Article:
Bradford City and caretaker managers

Martin Drury will officially begin his reign as caretaker manager of Bradford City on Saturday for the trip to Portsmouth. Drury joins a small, but interesting, list of people – including some club legends – to have assumed the role of caretaker manager.

Some of those reigns have been for solitary games – others have lasted longer than some permanent managerial reigns in the club’s history! Here’s a look at Drury’s predecessors as caretaker boss.

Greg Abbott (2018)
1 game: 1 draw

Long-serving City stalwart Greg Abbott took the reins for less than a week in February last year, prior to Simon Grayson’s arrival for the remainder of the 2017-18 season. His one result was a 2-2 draw against Bury, with Charlie Wyke and Shay McCartan scoring.

Colin Cooper (2011)
2 games: 1 win, 1 draw

When Peter Jackson was dismissed just four games into the 2011-12 season, the caretaker position was handed to former Middlesbrough defender Colin Cooper: who did an impressive job. In his first game in charge, City won their first game of the season, beating Barnet 4-2 – before a 1-1 draw a week later at Morecambe proved to be his final game before Phil Parkinson’s arrival.

Wayne Jacobs (2010)
1 game: 1 draw

When Stuart McCall’s first stint in charge of City ended in February 2010, the club turned to another playing legend, Wayne Jacobs, to take caretaker charge. He was in charge for one game; a 1-1 draw with Burton Albion.

David Wetherall (2007)
14 games: 2 wins, 4 draws, 8 defeats

One of the longest caretaker reigns in history, legendary City defender David Wetherall took charge for the remainder of the 2006-07 season in February tasked with keeping the Bantams up following Colin Todd’s departure. Ultimately, he failed to do so; winning just two of his 14 games in charge.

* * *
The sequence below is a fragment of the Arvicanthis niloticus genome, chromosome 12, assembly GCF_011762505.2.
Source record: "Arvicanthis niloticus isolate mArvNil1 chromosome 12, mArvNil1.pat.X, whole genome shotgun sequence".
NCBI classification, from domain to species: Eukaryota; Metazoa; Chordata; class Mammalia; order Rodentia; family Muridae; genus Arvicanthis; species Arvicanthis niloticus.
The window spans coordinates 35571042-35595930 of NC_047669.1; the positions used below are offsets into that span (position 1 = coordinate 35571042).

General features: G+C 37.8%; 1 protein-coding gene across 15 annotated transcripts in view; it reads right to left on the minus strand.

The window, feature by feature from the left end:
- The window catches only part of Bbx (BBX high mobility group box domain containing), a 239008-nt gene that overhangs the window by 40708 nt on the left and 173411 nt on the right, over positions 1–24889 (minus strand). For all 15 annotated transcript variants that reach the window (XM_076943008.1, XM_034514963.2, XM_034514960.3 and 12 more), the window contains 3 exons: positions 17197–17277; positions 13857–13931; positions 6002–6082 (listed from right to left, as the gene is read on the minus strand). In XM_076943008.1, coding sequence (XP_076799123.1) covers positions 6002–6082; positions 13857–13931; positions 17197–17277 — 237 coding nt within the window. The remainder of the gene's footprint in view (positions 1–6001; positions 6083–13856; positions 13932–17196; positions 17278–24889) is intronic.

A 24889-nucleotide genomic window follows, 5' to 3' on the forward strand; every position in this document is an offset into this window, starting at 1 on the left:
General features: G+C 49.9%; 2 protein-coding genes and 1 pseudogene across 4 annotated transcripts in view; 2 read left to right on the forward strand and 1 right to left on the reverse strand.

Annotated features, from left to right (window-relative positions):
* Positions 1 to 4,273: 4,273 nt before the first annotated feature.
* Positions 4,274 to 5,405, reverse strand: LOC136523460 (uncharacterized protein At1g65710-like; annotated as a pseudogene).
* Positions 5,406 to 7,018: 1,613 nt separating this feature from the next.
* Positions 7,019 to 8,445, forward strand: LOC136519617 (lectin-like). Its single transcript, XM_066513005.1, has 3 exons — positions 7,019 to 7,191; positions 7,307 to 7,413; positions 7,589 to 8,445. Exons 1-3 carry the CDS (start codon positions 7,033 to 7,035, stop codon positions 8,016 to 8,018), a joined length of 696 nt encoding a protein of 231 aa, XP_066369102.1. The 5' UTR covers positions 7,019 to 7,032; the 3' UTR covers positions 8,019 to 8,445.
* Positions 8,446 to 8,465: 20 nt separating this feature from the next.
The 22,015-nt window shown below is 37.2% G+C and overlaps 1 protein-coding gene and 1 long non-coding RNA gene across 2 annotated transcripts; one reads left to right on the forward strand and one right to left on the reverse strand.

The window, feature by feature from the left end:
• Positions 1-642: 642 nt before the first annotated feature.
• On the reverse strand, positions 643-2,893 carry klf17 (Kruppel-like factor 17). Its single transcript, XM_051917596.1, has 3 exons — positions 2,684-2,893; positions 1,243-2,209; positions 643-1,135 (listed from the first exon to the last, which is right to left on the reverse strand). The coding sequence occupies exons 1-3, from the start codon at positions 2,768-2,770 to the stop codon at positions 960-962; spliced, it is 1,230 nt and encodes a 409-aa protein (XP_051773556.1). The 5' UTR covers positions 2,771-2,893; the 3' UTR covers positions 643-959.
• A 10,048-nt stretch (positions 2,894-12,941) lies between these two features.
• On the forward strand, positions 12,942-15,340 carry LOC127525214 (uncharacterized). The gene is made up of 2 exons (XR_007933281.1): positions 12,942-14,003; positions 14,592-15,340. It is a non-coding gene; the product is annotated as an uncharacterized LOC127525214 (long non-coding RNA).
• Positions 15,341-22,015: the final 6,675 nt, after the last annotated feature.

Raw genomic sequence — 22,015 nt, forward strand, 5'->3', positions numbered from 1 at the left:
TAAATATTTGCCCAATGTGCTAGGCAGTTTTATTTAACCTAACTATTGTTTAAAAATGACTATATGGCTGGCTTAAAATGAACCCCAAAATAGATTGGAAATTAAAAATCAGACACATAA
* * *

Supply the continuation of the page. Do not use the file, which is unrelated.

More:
Four senior players (2003)
1 game: 1 defeat

Wetherall and Jacobs have had two spells in caretaker charge, the first coming in 2003 when, following Nicky Law’s dismissal, the duo teamed up with Peter Atherton and Dean Windass to take charge against Stoke for a solitary game – a game they lost. Shortly after, Bryan Robson joined City.

Steve Smith (2001)
2 games: 2 defeats

Smith is notoriously the only person from Huddersfield to manage Huddersfield Town – a role he held in the mid-1980s. However, almost two decades later he returned to the dugout on a temporary basis, taking charge of two games – losing them both – after Jim Jeffries’ dismissal.

Stuart McCall (2000)
2 games: 2 defeats

When Chris Hutchins left City in late-2000, the Bantams turned to then-captain Stuart McCall on a temporary basis. The Scot took charge of two games, unfortunately losing both of them, before Jim Jeffries joined the club as permanent manager.

Ray Wilson (1971)
10 games: 5 wins, 2 draws, 3 defeats

Legendary England left-back Ray Wilson had a very brief playing spell with City at the end of his career: and when he retired, he served as caretaker manager between September and November 1971 after the departure of Jimmy Wheeler. Wilson did well; winning five of his ten games in charge.

Jim McAnearney and Tom Hallett (1968)
12 games: 5 wins, 5 draws, 2 defeats

Following the sudden death of then-manager Grenville Hair in March 1968, playing duo Jim McAnearney and Tom Hallett were tasked with finishing the job Hair started, and getting the Bantams promoted out of Division Four. The duo did well, securing a fifth-placed finish – but it wasn’t enough to ensure promotion. Jimmy Wheeler took permanent charge that summer.

Albert Harris (1952)
17 games: 5 wins, 4 draws, 8 defeats

Perhaps more commonly known as a director of the Bantams in the 1950s, Harris took temporary charge when manager David Steele was dismissed in 1952. He was in charge for the remainder of the 1951-52 season, before Ivor Powell took over that summer.

Jack Foster (1928)
19 games: 10 wins, 4 draws, 5 defeats

Foster succeeded Colin Veitch in January 1928 as caretaker boss for the remainder of the 1927-28 season, eventually leading the Bantams to a sixth-placed finish in Division Three (North), missing out on promotion. That summer, Peter O’Rourke took over.

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